Virginia Tech® home

Petersburg Healthy Options Partnerships pivots to serve the community during COVID-19 pandemic

April 27, 2020

Petersburg Healthy Options Partnerships
Virginia State University Extension Health Specialist Debbie Jones and PHOPs Program Assistant Aiyana Gray distribute potatoes at a Petersburg, Virginia, elementary school. Dr. Marcus Comer, Extension Specialist at Virginia State University and director of the Harding Street Urban Agricultural Center, practices social distance while supporting the distribution.

Funded by the Centers for Disease Control and Prevention High Obesity Program, the Petersburg Healthy Options Partnerships (PHOPs) project and community partners in the City of Petersburg, Virginia, have coordinated efforts to feed families and  improve access to healthy food in the wake of the COVID-19 pandemic.

Since summer 2019, the PHOPs team has collaborated with community stakeholders in Petersburg to encourage healthier lifestyles. PHOPs partners include Virginia Cooperative Extension, the Petersburg Healthy Community Action Team (HCAT), the City of Petersburg, Petersburg Public Library and Healthy Living and Learning Center, Petersburg City Public Schools (PCPS), the Harding Street Urban Agricultural (AG) Center, River Street Market (the local farmers’ market), Kingdom Covenant Empowerment Center (KCEC), the Hope Center food pantry, local daycare centers, Virginia State University, and Virginia Tech.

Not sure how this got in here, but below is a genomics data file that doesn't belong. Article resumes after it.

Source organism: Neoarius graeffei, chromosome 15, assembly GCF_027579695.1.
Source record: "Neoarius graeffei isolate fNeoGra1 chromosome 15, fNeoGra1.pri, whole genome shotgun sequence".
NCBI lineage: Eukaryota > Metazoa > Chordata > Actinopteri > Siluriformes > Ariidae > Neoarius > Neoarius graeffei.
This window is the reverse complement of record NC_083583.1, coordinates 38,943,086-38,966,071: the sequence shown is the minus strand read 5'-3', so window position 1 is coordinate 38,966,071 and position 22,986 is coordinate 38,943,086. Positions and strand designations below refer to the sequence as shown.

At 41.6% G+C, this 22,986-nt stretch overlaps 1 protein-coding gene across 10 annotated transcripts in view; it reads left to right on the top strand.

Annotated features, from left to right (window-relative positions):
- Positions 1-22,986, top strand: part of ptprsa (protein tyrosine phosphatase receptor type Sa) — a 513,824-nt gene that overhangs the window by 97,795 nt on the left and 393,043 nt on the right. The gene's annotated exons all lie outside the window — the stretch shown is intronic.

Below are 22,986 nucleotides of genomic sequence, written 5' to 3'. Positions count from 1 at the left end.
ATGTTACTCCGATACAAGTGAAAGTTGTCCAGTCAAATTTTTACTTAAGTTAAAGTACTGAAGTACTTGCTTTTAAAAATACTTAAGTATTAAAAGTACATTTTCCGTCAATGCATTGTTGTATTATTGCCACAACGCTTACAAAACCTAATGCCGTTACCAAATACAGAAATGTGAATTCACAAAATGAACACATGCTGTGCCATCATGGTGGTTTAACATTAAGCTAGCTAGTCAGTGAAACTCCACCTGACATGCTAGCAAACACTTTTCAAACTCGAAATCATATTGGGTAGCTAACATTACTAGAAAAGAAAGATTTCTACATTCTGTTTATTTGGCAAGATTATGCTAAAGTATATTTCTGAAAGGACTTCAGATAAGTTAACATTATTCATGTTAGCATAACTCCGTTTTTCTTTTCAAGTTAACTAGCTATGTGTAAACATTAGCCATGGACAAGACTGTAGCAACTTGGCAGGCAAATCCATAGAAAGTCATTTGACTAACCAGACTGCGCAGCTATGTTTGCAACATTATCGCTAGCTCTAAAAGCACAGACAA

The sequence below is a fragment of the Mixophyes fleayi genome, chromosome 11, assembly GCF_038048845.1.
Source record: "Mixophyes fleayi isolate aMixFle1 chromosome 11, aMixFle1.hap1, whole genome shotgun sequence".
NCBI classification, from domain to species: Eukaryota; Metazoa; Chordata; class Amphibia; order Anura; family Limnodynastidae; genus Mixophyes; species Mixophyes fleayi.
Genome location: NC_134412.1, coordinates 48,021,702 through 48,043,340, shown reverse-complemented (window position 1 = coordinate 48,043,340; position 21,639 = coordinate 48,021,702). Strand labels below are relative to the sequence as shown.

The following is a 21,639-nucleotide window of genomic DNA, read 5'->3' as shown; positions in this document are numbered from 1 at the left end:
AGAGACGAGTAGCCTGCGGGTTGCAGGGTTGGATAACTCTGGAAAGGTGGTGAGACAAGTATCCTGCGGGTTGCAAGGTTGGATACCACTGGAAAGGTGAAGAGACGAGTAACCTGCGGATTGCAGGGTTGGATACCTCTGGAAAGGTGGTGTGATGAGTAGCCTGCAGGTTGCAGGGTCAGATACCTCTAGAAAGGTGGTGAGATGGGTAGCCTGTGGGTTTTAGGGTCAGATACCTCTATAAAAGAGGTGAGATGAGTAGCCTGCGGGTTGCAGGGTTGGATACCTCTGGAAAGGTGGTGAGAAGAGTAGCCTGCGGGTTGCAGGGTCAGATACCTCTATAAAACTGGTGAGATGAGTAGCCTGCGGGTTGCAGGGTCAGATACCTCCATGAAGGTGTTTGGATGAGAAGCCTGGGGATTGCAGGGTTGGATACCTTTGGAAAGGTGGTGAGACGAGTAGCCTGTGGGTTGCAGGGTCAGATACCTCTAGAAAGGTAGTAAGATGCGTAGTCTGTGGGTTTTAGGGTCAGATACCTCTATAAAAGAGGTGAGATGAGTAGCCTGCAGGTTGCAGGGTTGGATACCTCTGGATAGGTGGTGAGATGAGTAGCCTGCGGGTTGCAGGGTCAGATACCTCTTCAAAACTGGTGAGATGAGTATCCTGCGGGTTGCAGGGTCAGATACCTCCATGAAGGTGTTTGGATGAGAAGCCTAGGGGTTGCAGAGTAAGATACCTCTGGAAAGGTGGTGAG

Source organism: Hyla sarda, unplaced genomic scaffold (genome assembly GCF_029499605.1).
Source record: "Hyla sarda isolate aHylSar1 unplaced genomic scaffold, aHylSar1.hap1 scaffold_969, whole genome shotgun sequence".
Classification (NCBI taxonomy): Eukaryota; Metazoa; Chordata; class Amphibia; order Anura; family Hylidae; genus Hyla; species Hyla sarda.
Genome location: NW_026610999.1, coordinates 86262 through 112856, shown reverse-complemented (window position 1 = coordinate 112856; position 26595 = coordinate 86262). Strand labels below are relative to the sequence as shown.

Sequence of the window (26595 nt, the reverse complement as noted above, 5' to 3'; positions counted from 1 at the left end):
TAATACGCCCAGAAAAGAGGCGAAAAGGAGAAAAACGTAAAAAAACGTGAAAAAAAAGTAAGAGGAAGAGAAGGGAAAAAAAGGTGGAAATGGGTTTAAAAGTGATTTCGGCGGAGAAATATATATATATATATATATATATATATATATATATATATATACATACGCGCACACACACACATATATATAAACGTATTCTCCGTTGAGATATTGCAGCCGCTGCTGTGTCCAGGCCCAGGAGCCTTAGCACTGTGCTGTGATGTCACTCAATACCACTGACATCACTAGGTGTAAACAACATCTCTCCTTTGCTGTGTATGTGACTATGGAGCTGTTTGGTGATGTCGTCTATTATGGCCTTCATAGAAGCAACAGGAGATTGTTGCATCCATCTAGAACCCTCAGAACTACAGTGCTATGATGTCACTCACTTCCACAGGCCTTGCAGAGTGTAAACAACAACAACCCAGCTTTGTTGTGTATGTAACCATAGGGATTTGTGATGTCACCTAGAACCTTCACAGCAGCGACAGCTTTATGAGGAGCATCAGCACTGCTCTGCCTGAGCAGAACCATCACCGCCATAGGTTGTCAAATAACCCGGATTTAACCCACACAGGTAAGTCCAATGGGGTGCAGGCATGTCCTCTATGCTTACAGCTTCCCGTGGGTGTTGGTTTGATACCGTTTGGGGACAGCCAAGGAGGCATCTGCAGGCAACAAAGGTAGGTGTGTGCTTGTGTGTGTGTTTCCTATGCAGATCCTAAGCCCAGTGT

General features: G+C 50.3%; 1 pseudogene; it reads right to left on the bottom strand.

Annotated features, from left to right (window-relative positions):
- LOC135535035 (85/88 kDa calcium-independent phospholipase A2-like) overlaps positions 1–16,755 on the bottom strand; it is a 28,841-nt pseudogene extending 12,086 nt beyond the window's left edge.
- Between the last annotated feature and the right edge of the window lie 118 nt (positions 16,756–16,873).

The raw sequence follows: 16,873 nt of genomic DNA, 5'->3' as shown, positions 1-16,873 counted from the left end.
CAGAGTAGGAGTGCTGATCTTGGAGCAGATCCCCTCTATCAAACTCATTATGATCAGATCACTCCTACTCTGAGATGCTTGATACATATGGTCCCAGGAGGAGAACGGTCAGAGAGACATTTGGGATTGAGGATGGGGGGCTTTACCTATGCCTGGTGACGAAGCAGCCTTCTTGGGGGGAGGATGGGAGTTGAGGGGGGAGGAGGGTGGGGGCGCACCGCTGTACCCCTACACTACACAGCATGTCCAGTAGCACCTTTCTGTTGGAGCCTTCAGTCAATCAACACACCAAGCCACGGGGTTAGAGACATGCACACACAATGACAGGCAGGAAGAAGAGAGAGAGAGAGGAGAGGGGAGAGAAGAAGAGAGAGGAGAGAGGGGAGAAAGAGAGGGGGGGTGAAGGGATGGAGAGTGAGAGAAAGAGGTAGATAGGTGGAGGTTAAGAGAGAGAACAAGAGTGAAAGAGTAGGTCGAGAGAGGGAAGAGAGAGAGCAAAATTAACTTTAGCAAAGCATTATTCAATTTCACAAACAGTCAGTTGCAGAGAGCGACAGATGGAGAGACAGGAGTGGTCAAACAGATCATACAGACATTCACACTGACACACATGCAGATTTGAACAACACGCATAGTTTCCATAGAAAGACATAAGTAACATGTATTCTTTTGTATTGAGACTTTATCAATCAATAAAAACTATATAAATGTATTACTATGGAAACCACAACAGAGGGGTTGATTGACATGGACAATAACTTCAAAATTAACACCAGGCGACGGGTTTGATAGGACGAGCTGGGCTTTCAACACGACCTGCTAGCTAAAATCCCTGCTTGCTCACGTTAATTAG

Since the emergence of COVID-19, the PHOPs team, led by Kathy Hosig, associate professor in Virginia Tech's Department of Population Health Sciences and director of the Center for Public Health Practice and Research, has leveraged these partnerships to quickly mobilize and coordinate efforts to feed families and to improve access to healthy food.

“PHOPs is a community-engaged initiative designed to empower Petersburg residents to achieve healthy lifestyles," Hosig explained. “Providing access to healthy food for the people who need it most, especially during the pandemic, lifts the community and our hard-working team members.”

Because more than 90% of PCPS students are eligible for free or reduced-price breakfast and lunch, school closures due to COVID-19 impacted the community significantly. In addition, few local food outlets provide access to healthy foods such as fruits and vegetables. In this climate, an acute need to connect Petersburg families to food resources exists. As a result, when asked how PHOPs could assist PCPS, the superintendent indicated a need for food donations.

In light of its strong community partnerships, the PHOPs team was able to answer this call. The Harding Street Urban AG Center, for example, solicited potato donations from a local farmer for distribution to the community. Between March 27 and April 10, nearly 1,200 pounds of white potatoes were chopped and bagged by PHOPs team members and distributed at three elementary schools and at a local food pantry.